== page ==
Can you imagine that the leader of one of the main groups that is clamouring for President Jonathan is Senator Abba Aji, the man who just six months ago, was accused of having kept the nations at the edge of a precipice, having been accused of holding back the letter which was to have been transmitted by him from the ailing late president to the National Assembly, to enable President Jonathan become the acting president?
Had it not been for the patriotism and resilience of Nigerians as well as for God’s love for all of us, the alleged antics of this Abba Aji character would have plunged this country into an intractable disaster. Yet, it is people like him and other members of the so-called ‘cabal’, who only three months ago, had held the country hostage for their convoluted self-interests that are now spear-heading Jonathan’s aspirations. There are even reports of Mallam Abba Ruma spearheading the clamour through an NGO.
The most worrying aspect of these is that governance has stopped at all the levels of the State as the ‘Jonathan-for-President’ howls have overtaken the land, and the body language of the president who initially denied having anything to do with it all, seems to indicate that he is the major instigator. There are even reports that his wife, too, has started exerting influence on party functionaries and other individuals to promote his husband’s enterprise.
While I, like most other people, who are bothered by this brand of ‘election’ of a man before he has become a candidate, might have nothing personal against President Jonathan as an individual, we definitely have issues with what is going on because of the capacity of these antics to endanger democracy and our nation, ultimately. They make nonsense of democratic ideals and principles for which Nigerians had suffered and toiled or for the political due process for which many of us shouted ourselves hoarse when subterfuges were erected to stop Vice President Jonathan from assuming his constitutionally-guaranteed position during President Yar’Adua’s incapacitation.
How can our politicians be this irresponsible as not to base their choice for a future president of Nigeria on performance and track records? As indecent as their acts were in 1998, those who were ‘yearning for Abacha’ could, at least, point to some achievements that they could associate with Abacha (some of which have remained unmatched today). However, not one single one of Jonathan’s choristers has been able to point to one landmark achievement of the present government that should recommended it for a repeat act.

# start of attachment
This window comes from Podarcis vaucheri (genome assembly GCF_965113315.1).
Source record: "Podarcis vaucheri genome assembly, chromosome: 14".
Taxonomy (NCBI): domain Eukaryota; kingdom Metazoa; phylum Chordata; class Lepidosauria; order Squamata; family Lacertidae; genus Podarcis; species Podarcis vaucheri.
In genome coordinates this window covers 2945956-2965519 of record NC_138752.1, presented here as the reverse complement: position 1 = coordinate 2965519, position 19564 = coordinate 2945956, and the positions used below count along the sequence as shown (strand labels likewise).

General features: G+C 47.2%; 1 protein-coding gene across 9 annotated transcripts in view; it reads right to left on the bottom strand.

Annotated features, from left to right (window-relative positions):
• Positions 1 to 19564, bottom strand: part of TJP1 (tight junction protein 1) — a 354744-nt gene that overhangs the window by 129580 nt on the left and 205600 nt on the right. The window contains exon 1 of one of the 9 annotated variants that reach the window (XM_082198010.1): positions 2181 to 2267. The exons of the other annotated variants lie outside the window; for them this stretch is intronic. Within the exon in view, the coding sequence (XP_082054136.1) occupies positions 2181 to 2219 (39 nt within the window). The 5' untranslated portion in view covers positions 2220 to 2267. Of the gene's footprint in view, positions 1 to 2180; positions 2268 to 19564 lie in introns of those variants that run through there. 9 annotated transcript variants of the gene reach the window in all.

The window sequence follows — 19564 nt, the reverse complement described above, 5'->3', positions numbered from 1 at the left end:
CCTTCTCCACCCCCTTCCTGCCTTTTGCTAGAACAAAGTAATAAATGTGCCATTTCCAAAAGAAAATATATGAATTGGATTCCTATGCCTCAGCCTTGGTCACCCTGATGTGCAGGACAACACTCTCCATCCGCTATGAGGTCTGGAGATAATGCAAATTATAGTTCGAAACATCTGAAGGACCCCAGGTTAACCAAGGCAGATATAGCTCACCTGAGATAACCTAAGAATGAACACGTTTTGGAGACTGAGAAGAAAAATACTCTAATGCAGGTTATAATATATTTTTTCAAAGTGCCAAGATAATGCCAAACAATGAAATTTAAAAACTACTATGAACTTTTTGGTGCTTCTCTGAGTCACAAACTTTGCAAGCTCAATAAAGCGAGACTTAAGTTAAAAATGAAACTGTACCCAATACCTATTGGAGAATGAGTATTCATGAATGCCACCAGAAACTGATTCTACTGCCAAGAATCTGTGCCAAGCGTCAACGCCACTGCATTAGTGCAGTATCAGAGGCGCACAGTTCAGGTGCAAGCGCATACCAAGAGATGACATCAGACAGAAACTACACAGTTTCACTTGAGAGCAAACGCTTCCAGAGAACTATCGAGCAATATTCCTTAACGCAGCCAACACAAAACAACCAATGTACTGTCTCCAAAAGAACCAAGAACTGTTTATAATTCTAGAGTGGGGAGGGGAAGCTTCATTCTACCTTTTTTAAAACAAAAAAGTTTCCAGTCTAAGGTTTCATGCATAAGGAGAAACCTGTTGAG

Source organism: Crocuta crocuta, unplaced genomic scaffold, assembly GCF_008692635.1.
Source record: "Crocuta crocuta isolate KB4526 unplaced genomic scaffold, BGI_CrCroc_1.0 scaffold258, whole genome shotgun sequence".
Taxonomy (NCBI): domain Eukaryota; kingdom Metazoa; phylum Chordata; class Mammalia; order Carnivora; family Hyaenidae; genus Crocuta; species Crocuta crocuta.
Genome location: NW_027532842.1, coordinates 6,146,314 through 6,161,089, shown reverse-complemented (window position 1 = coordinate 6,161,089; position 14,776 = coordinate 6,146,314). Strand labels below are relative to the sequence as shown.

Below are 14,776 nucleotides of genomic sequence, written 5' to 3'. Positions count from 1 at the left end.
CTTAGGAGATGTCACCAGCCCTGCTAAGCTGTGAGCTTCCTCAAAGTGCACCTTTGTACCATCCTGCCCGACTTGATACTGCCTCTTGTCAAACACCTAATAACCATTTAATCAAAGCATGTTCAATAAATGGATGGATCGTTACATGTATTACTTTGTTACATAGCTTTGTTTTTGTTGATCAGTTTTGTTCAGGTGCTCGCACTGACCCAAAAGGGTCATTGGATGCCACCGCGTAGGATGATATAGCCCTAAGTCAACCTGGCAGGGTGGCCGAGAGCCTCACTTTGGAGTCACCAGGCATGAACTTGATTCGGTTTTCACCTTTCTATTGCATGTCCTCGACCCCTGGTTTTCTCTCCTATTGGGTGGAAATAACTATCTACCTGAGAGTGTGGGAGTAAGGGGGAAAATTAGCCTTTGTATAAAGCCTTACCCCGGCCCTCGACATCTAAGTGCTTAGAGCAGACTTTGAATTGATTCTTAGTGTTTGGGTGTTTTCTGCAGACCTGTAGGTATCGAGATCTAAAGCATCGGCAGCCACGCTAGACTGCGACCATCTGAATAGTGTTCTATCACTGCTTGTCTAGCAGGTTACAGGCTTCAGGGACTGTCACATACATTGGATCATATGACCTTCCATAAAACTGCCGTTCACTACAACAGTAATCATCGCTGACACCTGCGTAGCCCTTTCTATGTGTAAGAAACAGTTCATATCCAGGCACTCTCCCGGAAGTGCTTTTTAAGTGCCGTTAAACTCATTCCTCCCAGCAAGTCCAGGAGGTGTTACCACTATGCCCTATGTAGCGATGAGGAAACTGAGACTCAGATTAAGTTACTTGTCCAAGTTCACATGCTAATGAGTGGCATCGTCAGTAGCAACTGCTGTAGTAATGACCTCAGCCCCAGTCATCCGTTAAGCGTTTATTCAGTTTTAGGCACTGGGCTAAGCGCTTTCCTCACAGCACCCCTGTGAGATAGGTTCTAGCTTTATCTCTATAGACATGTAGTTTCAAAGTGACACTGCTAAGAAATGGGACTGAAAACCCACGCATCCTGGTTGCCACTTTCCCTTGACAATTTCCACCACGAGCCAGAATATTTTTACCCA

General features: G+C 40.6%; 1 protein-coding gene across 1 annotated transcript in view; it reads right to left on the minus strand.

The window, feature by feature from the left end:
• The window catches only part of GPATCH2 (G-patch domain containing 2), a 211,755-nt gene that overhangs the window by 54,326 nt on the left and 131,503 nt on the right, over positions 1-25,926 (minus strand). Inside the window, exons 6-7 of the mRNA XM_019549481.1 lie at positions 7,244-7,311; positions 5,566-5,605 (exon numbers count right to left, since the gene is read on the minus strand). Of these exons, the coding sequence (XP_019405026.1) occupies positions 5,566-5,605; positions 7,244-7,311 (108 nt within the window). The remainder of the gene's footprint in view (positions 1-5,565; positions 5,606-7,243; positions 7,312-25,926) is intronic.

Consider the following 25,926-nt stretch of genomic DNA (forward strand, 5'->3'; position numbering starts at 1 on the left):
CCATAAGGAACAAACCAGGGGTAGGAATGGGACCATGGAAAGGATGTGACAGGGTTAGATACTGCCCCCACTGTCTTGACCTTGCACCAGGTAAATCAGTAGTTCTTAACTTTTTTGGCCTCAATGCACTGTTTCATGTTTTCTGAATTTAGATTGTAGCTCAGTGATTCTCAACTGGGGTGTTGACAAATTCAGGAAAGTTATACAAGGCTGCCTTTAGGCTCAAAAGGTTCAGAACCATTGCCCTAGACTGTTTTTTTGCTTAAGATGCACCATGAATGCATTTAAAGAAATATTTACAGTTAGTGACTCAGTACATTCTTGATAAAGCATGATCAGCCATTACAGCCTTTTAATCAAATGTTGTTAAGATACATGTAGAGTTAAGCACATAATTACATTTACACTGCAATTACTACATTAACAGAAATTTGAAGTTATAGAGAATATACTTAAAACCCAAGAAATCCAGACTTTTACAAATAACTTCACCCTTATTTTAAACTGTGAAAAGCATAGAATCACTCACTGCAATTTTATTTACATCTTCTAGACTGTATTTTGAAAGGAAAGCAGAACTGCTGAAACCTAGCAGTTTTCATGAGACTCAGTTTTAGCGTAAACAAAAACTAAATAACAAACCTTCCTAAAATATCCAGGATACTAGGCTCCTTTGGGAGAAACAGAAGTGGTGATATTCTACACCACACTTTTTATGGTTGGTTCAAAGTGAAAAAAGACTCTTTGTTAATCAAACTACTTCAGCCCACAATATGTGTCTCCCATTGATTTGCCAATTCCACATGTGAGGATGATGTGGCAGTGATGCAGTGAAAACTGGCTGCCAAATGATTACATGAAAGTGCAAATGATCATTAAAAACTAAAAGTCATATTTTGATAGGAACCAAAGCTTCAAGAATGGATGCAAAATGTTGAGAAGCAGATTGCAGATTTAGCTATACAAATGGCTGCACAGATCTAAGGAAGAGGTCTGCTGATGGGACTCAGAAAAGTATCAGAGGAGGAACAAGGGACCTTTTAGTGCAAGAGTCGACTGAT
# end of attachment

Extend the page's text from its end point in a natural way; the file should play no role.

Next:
I have even waited to hear of any of a positive progress report on the programme of action which President Jonathan had outlined for himself. I recall that he had committed himself to the improvement of the power situation, the fight against corruption, security of life and property, infrastructural enhancement, job creation, and free-and-fair election, on assumption of office as the acting, and then substantive president. One would have expected those clamouring for him to have shown how creditably these programmes are being executed, even if any has not been perfected, as his government is still work-in-progress.
In all these, the politicians, because of their personal interests, have reduced the fate of our country to the issue of the right of this and that zone to govern and have, ipso facto, made President Jonathan an object, victim and a prisoner of their own self-interests. Not one single person today clamouring for the Jonathan candidacy has the interest of the man or the nation in consideration.
They only hope that by joining the fray, they would have something personal to gain, both on the short and the long run. While the omnipotent governors are hoping to secure their second term tickets from a party leadership that seems unilaterally committed to personalities rather than capacities, others are jostling for the crumbs that would fall from the high tables, during and after the campaigns.
But knowing the Nigerian politicians, the cookies will start to crumble, when a few favoured ones would have got into the inner chambers and shut the door on the face of others; a new scramble for other turfs will ensue, and that is when the real political game for 2011 would start. But until then, the mad race for the canonization of Goodluck Ebele Jonathan continues, with the same scripts written by the same people for General Sani Abacha, 13 years ago.
Trust the Nigerian political class for never being able to learn from history. Sani Abacha is dead; long live Sani Abacha.
Syndicated via the African Herald Express